Friday, August 28, 2009

An October rate hike?


Rory Robertson is giving it credence:

"The October rate-hike bandwagon now is rolling fast. Analysts quickly confirmed that October is six months after April (the month of the final rate cut), and that the RBA generally likes to leave “at least six months” between changes in the direction of policy. The next phase of speculation will involve analysts highlighting the prospect of 50bp rather than 25bp hikes, given we’re starting from an extraordinarily low 3%.

I’ve always thought the RBA before hiking would wait until full-time employment stopped shrinking. That’s not wrong yet, but the story is under serious pressure, and I’m no longer rubbishing the fast-tracking of rate-hike prospects. With momentum for an October hike building, it may now take a particularly weak August jobs report on 10 September to nip such a move in the bud. (If I’m wrong and falling full-time employment is not enough to stop an early 25bp hike, the weakness - or strength - of each subsequent jobs report will influence the speed with which further hikes towards 4-5% or higher are delivered.)

Another possibility is that the latest sharp rise in market rates – 20bp or more in parts of the curve - will prompt major lenders to “top up” their mortgage rates before any RBA move, thus delaying official action."

5 comments:

carbonsink said...

Meanwhile, China is putting the brakes on steel production.

Fixed-asset investment in China increased 33.5 percent in the first half as local banks made a record $1.1 trillion of new loans in the first six months. That fueled growth in steel production to record levels in July, leading to a 12 percent drop in China’s benchmark steel prices in the two weeks ended Aug. 21. The China Iron & Steel Association said last month that the risk of a “market glut is piling up.”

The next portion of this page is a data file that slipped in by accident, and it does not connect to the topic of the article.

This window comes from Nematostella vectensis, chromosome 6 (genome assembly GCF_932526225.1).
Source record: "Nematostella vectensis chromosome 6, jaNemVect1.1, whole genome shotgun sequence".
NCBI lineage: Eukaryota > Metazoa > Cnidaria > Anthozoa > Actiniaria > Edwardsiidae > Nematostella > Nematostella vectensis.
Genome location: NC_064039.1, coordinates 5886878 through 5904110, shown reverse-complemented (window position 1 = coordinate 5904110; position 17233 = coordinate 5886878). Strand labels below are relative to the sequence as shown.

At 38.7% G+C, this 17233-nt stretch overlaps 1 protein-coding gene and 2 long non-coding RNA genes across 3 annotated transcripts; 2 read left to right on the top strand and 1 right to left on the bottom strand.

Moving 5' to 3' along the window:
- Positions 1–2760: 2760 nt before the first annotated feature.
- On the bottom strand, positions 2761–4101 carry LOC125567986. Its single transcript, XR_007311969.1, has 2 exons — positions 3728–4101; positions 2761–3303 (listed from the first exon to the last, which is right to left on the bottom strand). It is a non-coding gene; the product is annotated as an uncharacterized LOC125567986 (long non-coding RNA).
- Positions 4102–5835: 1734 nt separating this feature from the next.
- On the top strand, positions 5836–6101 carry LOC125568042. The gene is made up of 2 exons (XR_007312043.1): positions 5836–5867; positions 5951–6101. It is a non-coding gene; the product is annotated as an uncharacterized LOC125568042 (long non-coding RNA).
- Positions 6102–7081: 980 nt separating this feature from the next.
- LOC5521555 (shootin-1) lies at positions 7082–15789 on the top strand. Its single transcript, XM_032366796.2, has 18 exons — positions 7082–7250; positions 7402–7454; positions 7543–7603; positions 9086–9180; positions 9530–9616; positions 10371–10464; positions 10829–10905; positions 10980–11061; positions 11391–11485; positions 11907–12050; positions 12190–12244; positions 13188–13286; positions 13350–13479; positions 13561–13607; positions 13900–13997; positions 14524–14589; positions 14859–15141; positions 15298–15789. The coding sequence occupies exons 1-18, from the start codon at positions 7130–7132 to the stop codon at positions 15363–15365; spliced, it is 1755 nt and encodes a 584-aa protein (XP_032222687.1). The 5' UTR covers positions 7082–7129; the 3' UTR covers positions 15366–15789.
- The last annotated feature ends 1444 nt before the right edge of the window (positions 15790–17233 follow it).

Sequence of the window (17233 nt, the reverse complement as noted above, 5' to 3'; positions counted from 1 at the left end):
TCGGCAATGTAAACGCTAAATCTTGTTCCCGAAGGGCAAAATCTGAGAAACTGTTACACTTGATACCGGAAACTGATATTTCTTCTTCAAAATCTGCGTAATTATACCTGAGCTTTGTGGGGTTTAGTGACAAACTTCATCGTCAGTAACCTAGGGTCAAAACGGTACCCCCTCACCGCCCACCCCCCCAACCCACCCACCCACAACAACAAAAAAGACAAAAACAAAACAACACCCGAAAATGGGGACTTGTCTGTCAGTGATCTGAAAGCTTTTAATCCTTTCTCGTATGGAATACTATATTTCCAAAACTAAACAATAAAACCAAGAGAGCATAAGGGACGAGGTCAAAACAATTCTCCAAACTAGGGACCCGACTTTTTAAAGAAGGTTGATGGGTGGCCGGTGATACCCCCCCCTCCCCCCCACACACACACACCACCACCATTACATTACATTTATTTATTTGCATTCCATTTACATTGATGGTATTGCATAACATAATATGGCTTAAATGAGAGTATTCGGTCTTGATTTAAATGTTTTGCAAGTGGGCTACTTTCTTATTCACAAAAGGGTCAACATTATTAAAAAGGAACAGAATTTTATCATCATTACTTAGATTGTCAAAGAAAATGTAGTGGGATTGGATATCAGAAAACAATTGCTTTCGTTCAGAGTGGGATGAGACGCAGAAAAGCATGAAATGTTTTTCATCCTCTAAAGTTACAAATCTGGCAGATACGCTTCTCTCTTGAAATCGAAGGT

I know I'm a bit dim, but can someone please explain to me why iron ore prices are going through the roof, when iron ore stockpiles are growing, steel stockpiles are growing, steel prices are falling, and there's massive over-capacity in the Chinese steelmaking sector?

This is the elephant in the room for the China-will-save-us crowd, which includes (apparently) the entire board of the RBA.

carbonsink said...

Fascinating snippet from John Garnaut...

The Chinese Government's stimulus package has been so impressive that it helped stabilise the world economy, beginning with the commodities markets on which Australia depends. Professor Barry Naughton, at the University of California, San Diego, forecasts that the total stimulus package this year will be worth as much as 18-20 per cent of the country's GDP after including the explosion in bank credit.

But just 15 per cent of the extraordinary 7.4 trillion yuan of new loans in the first half of the year went to household consumers and businesses, down from a peak of nearly a third in 2007. State-owned companies secured the lion's share.


But, but ... wasn't the Chinese consumer supposed to replace the demand lost when western consumers closed their wallets?! Seems like most of the Chinese stimulus went into speculation on real estate, stocks and commodities, as well as unnecessary extra capacity at state-owned companies. Its a recipe for disaster, but all we get from financial journalists is cheerleading for China.

At least John Garnaut is thinking, but hey, what would he know about China.

carbonsink said...

Shanghai dropping like a stone. Down 5.17%

carbonsink said...

Shanghai down 6.74%. China lending bubble bursting?

carbonsink said...

Permabull Adam Carr has got the wobbles.

He now says net exports will come in barely positive and "following the inventories number yesterday this scares me and opens us up to a negative quarter of GDP".

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